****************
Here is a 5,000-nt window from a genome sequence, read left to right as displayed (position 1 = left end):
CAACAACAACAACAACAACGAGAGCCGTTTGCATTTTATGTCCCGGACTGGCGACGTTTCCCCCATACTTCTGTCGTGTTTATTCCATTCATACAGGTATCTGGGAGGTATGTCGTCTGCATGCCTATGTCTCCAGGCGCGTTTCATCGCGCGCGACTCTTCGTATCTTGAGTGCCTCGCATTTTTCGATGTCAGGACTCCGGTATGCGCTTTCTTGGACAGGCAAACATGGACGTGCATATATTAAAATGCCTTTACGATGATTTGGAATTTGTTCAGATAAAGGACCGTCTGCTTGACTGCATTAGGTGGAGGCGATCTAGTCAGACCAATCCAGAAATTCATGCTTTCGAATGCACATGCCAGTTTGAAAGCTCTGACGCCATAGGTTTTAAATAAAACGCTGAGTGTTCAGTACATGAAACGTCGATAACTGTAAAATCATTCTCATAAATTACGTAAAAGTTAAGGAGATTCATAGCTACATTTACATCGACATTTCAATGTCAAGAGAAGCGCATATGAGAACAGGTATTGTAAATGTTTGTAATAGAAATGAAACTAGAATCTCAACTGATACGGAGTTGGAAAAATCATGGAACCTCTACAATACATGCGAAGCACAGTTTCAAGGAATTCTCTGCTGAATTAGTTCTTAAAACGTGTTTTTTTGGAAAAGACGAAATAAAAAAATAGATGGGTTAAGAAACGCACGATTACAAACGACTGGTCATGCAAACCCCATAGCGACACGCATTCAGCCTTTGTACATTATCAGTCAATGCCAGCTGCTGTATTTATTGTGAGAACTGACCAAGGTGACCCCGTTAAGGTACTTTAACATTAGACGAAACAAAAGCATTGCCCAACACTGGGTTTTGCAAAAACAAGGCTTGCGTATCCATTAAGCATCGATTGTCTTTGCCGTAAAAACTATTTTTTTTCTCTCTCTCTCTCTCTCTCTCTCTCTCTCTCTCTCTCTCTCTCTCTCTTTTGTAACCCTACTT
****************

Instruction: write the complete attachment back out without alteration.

Here is a 5,000-nt window from a genome sequence, read left to right as displayed (position 1 = left end):
CAACAACAACAACAACAACGAGAGCCGTTTGCATTTTATGTCCCGGACTGGCGACGTTTCCCCCATACTTCTGTCGTGTTTATTCCATTCATACAGGTATCTGGGAGGTATGTCGTCTGCATGCCTATGTCTCCAGGCGCGTTTCATCGCGCGCGACTCTTCGTATCTTGAGTGCCTCGCATTTTTCGATGTCAGGACTCCGGTATGCGCTTTCTTGGACAGGCAAACATGGACGTGCATATATTAAAATGCCTTTACGATGATTTGGAATTTGTTCAGATAAAGGACCGTCTGCTTGACTGCATTAGGTGGAGGCGATCTAGTCAGACCAATCCAGAAATTCATGCTTTCGAATGCACATGCCAGTTTGAAAGCTCTGACGCCATAGGTTTTAAATAAAACGCTGAGTGTTCAGTACATGAAACGTCGATAACTGTAAAATCATTCTCATAAATTACGTAAAAGTTAAGGAGATTCATAGCTACATTTACATCGACATTTCAATGTCAAGAGAAGCGCATATGAGAACAGGTATTGTAAATGTTTGTAATAGAAATGAAACTAGAATCTCAACTGATACGGAGTTGGAAAAATCATGGAACCTCTACAATACATGCGAAGCACAGTTTCAAGGAATTCTCTGCTGAATTAGTTCTTAAAACGTGTTTTTTTGGAAAAGACGAAATAAAAAAATAGATGGGTTAAGAAACGCACGATTACAAACGACTGGTCATGCAAACCCCATAGCGACACGCATTCAGCCTTTGTACATTATCAGTCAATGCCAGCTGCTGTATTTATTGTGAGAACTGACCAAGGTGACCCCGTTAAGGTACTTTAACATTAGACGAAACAAAAGCATTGCCCAACACTGGGTTTTGCAAAAACAAGGCTTGCGTATCCATTAAGCATCGATTGTCTTTGCCGTAAAAACTATTTTTTTTCTCTCTCTCTCTCTCTCTCTCTCTCTCTCTCTCTCTCTCTCTCTCTCTTTTGTAACCCTACTT